4. #14
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    Default Re: Premičre of the Serenata ZWV177

    Quote Originally Posted by djdresden
    PS to Osbert: There is little point in trying to reason with me when it comes to Bartoli who I worship, not only because of her first name, but because she is the most amazing artist I have ever seen or heard. With full respect to all the others, including the wonderful singers of Ensemble Inegale (who I had the pleasure of listening to last Wednesday in Prague) there is no one that comes close! So free your mind, and give in to her superhuman powers
    You have now insulted my particular favourite soprano, Hana Blazikova, who is equalled in Baroque repertoire in her generation only by Dorothee Mields. Whatever you say about Blazikova she at least sings all the notes, does not go off pitch, is able to convey subtle emotions, has a sufficiently retrained vibrato to allow one to tell when she is and isn't singing a trill and also has a genuine trill (which was particularly prized in Zelenka's time). Where are my duelling pistols?

    I am impressed by the work everyone is putting in after Papermoon's and my comments about the length of Zelenka's arias. I think it is uncontroversial that Zelenka generally wrote lengthier arias (and choruses) than his contemporaries in Dresden. The point about the advent of better singers after 1730 is a little strained: why weren't all the other composers who had access to these same singers also suddenly increasing the length of their arias? Unless you meant this to be restricted to a point about Zelenka's outlook - in which case it just proves the point that he was rather long-winded. Thankfully, he always had a sufficiently rich fund of new ideas to make it work.

    The Quantz motet sounds rather enticing. I wonder whether it will be recorded soon.
    Osbert

  5. #15
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    Default Re: Premičre of the Serenata ZWV177

    Hi all,

    This is certainly a very illuminating thread, especially as far as the remarks of DjDresden are concerned. Fascinating literature!

    I have to confess – I kept thinking: mind your own business: never mitigate other people’s enthusiasm – that I had some difficulty with really appreciating the Serenata. The length of the arias, the amount of sopranos, both factors that complicate listening, but as DjDresden rightly points out, those elements don’t really create problems with an oratorio like Jesu al Calvario. Had some whether or not to share my doubts – but well, here they are.

    I was very happy when I received the serenata but got somewhat disappointed while listening –. In a certain way the music seemed to miss a certain sense of purpose, didn’t provide enough grip to me as a listener. But why? I remembered that Vivaldi/Albinoni scholar Michael Talbot had written an essay about the Serenata. To my amazement I read my own doubts there, perhaps a bit too strongly put, but very well-argued. He points out two main problems in the Serenata: both concerning the factor of length: “they are, respectively, the relation of length to structure and the relation of length to thematic content”. I think his words are well worth considering, so here some quotes.

    Regarding the first problem he uses the first movement of the sinfonia as an example. “[…] the music performs various modulations and includes several tonal ‘plateaux’ in the course of its peregrinations. […] The problem is that, given the greatly expanded time-scale, the ear loses its capacity to recognize, and be certain of, the difference between incidental and structural modulation: the music appears, simply, to meander back and forth without clear direction. Exactly the same problem occurs, mutatis mutandis, in all the arias.”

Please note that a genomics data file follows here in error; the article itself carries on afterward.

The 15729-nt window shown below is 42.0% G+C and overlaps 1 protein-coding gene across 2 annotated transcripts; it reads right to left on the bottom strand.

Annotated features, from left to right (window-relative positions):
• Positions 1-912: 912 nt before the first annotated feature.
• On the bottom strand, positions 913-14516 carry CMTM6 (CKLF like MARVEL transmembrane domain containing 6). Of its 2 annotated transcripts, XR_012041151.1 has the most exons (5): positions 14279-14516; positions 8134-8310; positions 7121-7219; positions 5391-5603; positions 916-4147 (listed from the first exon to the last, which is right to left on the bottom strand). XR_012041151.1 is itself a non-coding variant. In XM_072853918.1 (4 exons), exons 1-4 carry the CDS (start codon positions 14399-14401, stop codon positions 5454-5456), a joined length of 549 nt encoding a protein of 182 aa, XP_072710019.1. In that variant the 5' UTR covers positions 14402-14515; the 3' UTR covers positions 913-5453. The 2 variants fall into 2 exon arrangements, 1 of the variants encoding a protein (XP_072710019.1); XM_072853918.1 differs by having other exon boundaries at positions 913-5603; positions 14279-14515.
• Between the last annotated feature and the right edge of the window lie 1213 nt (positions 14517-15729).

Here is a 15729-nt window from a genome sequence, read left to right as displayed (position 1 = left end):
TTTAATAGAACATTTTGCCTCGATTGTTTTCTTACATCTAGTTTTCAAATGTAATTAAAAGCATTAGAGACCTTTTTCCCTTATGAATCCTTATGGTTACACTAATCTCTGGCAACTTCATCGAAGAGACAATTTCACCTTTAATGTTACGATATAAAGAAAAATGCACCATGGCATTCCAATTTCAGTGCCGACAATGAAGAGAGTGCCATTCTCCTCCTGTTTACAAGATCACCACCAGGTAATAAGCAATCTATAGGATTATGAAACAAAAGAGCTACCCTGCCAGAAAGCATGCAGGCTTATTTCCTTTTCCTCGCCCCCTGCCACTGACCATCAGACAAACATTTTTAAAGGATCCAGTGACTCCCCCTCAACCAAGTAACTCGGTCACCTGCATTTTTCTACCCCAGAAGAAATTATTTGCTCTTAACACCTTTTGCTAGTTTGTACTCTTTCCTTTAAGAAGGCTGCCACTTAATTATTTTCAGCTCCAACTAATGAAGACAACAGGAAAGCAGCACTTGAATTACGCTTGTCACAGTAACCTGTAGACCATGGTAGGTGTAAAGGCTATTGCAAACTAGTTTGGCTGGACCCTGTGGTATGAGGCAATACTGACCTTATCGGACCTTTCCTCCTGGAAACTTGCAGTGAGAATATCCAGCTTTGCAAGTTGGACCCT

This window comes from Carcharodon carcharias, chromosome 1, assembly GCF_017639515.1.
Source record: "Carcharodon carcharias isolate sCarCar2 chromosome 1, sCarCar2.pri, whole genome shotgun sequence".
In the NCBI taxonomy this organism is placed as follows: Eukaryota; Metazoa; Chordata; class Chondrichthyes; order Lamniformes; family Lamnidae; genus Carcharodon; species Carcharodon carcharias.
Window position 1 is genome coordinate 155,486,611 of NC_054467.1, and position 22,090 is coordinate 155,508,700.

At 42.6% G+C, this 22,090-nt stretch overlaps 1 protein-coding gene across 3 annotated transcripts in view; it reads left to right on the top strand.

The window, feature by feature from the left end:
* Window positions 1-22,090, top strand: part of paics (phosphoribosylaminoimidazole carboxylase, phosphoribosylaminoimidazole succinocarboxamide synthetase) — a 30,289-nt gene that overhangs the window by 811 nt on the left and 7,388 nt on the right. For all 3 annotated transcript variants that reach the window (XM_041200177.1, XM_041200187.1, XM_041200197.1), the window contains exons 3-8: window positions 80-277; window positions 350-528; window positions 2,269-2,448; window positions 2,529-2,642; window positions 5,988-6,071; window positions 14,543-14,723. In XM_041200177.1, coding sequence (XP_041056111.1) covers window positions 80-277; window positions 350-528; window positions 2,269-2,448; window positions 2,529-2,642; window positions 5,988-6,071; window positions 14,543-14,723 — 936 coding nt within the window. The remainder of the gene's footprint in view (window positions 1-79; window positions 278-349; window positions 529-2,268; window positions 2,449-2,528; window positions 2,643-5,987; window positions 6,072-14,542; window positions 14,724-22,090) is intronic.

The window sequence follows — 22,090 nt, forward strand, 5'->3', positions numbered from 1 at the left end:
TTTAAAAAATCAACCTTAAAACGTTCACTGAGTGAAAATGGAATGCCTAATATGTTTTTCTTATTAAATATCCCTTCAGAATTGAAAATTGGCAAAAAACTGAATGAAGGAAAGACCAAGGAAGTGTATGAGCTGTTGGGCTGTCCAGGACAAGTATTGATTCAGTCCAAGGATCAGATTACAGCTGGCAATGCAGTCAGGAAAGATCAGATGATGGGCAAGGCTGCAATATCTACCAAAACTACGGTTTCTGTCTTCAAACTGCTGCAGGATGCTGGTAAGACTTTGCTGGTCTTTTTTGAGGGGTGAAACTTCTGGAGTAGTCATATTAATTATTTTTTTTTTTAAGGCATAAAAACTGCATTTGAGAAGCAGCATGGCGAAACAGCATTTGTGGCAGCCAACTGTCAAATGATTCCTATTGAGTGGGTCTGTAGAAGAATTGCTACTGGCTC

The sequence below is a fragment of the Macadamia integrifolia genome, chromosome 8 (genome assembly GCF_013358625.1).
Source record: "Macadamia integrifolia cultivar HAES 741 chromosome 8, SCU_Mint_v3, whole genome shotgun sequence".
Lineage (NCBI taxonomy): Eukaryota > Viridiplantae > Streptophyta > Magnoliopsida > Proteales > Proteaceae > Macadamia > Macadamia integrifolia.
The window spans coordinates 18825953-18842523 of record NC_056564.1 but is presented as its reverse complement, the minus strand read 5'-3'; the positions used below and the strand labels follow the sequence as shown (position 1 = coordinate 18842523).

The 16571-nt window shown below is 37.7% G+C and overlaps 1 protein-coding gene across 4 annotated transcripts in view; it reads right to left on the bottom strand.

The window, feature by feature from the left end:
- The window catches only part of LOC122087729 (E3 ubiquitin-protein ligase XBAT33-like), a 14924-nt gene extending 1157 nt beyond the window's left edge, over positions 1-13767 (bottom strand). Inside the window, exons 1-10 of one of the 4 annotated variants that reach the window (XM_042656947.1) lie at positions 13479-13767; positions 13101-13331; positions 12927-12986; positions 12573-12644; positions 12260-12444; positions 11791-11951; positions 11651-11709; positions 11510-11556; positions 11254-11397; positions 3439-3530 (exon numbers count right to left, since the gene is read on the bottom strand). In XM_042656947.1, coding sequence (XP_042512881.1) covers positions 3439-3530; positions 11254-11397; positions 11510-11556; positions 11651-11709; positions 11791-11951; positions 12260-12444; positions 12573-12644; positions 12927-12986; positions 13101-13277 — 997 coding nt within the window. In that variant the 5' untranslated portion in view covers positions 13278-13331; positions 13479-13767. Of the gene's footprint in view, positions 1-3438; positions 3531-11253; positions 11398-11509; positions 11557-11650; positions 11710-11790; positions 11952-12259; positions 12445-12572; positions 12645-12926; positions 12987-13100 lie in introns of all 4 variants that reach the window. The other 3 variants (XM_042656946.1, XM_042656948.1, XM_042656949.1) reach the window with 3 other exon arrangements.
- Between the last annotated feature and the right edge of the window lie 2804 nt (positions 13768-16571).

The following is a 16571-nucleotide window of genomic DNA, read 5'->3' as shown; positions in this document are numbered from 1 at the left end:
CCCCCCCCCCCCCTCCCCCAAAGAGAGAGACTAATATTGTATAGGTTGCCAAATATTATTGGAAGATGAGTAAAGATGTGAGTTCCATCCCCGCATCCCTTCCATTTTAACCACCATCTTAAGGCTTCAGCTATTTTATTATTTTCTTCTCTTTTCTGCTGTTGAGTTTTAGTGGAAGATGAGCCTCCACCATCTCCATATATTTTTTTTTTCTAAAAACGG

The second problem: “True, the composer delves into his repository of favourite ‘Zelenkisms’ […]. And yet: because the factor of inspiration is absent, the music fails to spring to life and the themes become empty gestures. In fact, the very variety of device that Zelenka employs in every movement expresses his difficulty in getting the thematic process – the dynamic, organic development of material – to generate itself spontaneously.”

    But the music isn’t that much different from the music in the oratoria? Why isn’t it a problem in those works? Talbot doesn’t really answer this question explicitly, but well, here’s my idea. In a sort of way the often highly chromatic ‘countermotives’ used by Zelenka in those works always seem to have meaning: the ‘Affekten’, stressing the agony of Christ, are in their right place. In the serenata they don’t seem to function properly or meaningfully. Talbot uses as an example the ‘countertheme’ in the first movement of the sinfonia, occurring on the cd at 1’26. His verdict: “it remains an undigested, foreign body”. An other example is to be found in the highly sparkling hunting aria of Amore (nr. 9) where a contrasting countermotive arises at 0’49, but is it enough to create a certain rest and structure in this aria? To my ears: no. I am inclined to subscribe to Talbots analysis that in the serenata “the factor of inspiration is absent”. Perhaps Zelenka’s real heart is to be found in his oratoria, in the spiritual and religious…

    Well, I poured out my heart… But let me stress that it’s a great thing that this work has been recorded. Perhaps not as beautiful as the oratoria or the late masses, it still is a very rewarding piece. And let’s hope that the coming years may bring us many recordings of unrecorded works of Zelenka!

    Best wishes, Peter

  6. #16
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    Default Re: Premičre of the Serenata ZWV177

    I think you hit the real essence of the matter in your second-last sentence, Peter. It was never meant to be an oratorio or a late mass. It was meant to be music for a fancy wedding, played once.